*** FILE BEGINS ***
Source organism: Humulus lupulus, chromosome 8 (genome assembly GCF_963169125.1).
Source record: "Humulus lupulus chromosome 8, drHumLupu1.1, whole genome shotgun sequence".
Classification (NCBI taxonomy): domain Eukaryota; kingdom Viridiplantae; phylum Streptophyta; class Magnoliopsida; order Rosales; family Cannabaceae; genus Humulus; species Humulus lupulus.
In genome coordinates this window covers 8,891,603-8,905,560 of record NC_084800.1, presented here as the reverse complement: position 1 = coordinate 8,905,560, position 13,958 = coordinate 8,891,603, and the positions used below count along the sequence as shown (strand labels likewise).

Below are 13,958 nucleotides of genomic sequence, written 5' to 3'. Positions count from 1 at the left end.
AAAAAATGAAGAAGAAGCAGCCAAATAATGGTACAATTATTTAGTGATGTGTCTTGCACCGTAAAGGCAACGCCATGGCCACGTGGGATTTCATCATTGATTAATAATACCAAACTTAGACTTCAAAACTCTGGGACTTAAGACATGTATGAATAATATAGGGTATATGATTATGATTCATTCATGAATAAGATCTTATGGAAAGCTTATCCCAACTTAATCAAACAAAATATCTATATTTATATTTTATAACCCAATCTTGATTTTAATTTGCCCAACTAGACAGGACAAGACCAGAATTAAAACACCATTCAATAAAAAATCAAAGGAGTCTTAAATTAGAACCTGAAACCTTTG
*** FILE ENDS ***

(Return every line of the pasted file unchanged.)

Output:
Source organism: Humulus lupulus, chromosome 8 (genome assembly GCF_963169125.1).
Source record: "Humulus lupulus chromosome 8, drHumLupu1.1, whole genome shotgun sequence".
Classification (NCBI taxonomy): domain Eukaryota; kingdom Viridiplantae; phylum Streptophyta; class Magnoliopsida; order Rosales; family Cannabaceae; genus Humulus; species Humulus lupulus.
In genome coordinates this window covers 8,891,603-8,905,560 of record NC_084800.1, presented here as the reverse complement: position 1 = coordinate 8,905,560, position 13,958 = coordinate 8,891,603, and the positions used below count along the sequence as shown (strand labels likewise).

Below are 13,958 nucleotides of genomic sequence, written 5' to 3'. Positions count from 1 at the left end.
AAAAAATGAAGAAGAAGCAGCCAAATAATGGTACAATTATTTAGTGATGTGTCTTGCACCGTAAAGGCAACGCCATGGCCACGTGGGATTTCATCATTGATTAATAATACCAAACTTAGACTTCAAAACTCTGGGACTTAAGACATGTATGAATAATATAGGGTATATGATTATGATTCATTCATGAATAAGATCTTATGGAAAGCTTATCCCAACTTAATCAAACAAAATATCTATATTTATATTTTATAACCCAATCTTGATTTTAATTTGCCCAACTAGACAGGACAAGACCAGAATTAAAACACCATTCAATAAAAAATCAAAGGAGTCTTAAATTAGAACCTGAAACCTTTG